Tomorrow's Wars -- No Longer Science Fiction
This is the first installment of a new international column by veteran journalist Joe Charlaff, reporting from Jerusalem.
By: Joe Charlaff, International Correspondent
JERUSALEM (HSToday) -- What will tomorrow’s wars look like? What was once considered science fiction is fast becoming a reality. The characteristics of the battlefield of the future will demand an even faster and more sophisticated response: asymmetric wars, cyber warfare, hostile exploitation of physical and cyber of space, drones, robotics, unconventional weaponry falling into the hands of terrorist organizations, and more.
The perception of future wars has already become a reality with pilotless sophisticated drones carrying out reconnaissance missions and striking at their targets, while the “pilot” at the controls is sitting in a cubicle at a base far away. In the movie “Oblivion,” weaponized drones attack and destroy aliens. This concept is becoming part of today’s and tomorrow’s wars. In a similar fashion, an unmanned ground vehicle patrolling a border sends intelligence information to the control room where the person who pulls the trigger is safely out of harms’ way.
Brig General (res.) Yair Cohen, Head of Intelligence and Cyber solutions Division at Elbit Systems, and former Commander of Unit 8200 (Israel’s equivalent of the American NSA), addressing a select audience at the Israeli Presidential Conference held here last month, offered a glimpse of future wars from his perspective.
“As part of the IDF's preparation for future warfare, cyberspace warfare, Unit 8200 is slated to provide defensive and collection capabilities and in computer, network, and communications wars, as well as carry out other active operations," Cohen said.
Until a few decades ago, enemies were conquered using conventional heavy weapons and armor. The scene has changed to the deployment of weapons with unconventional capabilities. But current and future battlefields generate new opportunities but also present new risks.
Until recently, cyber capabilities seemed to belong to science fiction. In the opening event of the Six Day War, Israeli Air Force jets destroyed all enemy aircraft which determined the course of the war right from the outset. This war was considered Israel’s most successful from a military point of view.
“However in the future should we be on the brink of war, cyber weapons, with a single press of a button, will disable enemy aircraft without sending our own aircraft to engage them without large scale preparations that could be exposed to the enemy, and without risk to human life," said Cohen .
“Israel is moving towards increasing automation in its weaponry, not only on the ground but in the air and sea” noted Brig. Gen. (Res.) Daniel Gold, Head of the Israel National Committee for Commercial/Civilian Cyber R&D and formerly Head of the Research and Development Department at the Israel Ministry of Defense and the IDF.
He reviewed one of the latest robotic devices developed by the IDF for ground troop support called the “Snake,” a device that resembles a real snake and mimics its movements. It measures two meters long, is covered in military camouflage, and is capable of recording video and sounds on the battlefield. While slithering around through caves, tunnels, bunkers, cracks and buildings, it sends images and sounds back to a soldier who controls the device from a laptop.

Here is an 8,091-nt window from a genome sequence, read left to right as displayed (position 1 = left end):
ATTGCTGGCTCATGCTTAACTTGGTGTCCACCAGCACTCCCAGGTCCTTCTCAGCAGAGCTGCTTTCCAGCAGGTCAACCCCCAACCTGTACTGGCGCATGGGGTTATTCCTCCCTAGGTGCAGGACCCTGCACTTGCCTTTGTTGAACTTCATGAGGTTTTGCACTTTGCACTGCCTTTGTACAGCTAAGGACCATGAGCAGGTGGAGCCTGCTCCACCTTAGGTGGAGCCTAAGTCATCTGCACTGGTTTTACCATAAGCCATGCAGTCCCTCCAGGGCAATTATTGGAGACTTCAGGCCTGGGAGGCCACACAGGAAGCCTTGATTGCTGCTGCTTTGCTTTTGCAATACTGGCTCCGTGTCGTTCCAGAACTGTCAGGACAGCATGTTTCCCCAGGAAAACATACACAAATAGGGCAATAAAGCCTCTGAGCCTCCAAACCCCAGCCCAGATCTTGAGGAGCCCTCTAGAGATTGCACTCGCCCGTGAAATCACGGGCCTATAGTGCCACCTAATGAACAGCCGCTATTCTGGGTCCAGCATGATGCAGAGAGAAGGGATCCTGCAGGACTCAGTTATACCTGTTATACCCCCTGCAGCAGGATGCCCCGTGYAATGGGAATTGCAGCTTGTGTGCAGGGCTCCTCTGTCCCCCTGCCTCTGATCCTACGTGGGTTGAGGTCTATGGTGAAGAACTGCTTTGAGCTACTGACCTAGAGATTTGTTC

Gold emphasized that robotics are not limited to use on the ground but also in the air and at sea. Israel has become a leader in unmanned aerial vehicles (UAVs), better known as drones, which are used for surveillance as well as support for troops on the ground.
Future Warfare Trends
What are the future global trends in warfare? According to Dr. Ariel Levite, Deputy National Security Adviser for Defense Policy and Head of the Bureau of International Security and Arms Control in the Israeli Ministry of Defense, the trends that affect violent conflict include factors already seen over the past decade such as globalization, disenfranchisement, competition, economic dislocation, technological advancements in information technology in particular, weakening governance of the international system with the USA retreating and no other country taking a leadership position.
All these factors will influence the nature of future conflicts.
“Classic wars will remain few and far apart – they will be the exception rather than the rule," said Levite. "Instead, we are likely to see global and multi-dimensional friction combining physical and cyber elements.”
What is less likely to be seen are wars in which weapons of mass destruction are deployed, and even less likely, wars in which nuclear weapons are deployed. Of course, that does not mean that nuclear weapons won’t play an important part in politics as deterrents or coercion.
“We will face adversaries," said Levite. "But unlike those in the past, they will be comprised of mainly terrorists, pirates, human traffickers, and drug dealers, and in some cases desperate and vengeful groups with permutations of a hybrid nature and these groups have increasing access to sophisticated weaponry supplied by rogue states” he said.
“Those adversaries are difficult to deter and they also enjoy several safe havens," said Levite. "As a result we will face a fusion of homeland security and external security which blurs the line between state and non- state actors, between adversaries and non-combatants," he said. "State-of-the-art capabilities are making their way to non-state actors, and ultimately no single battle or operation will be decisive anymore."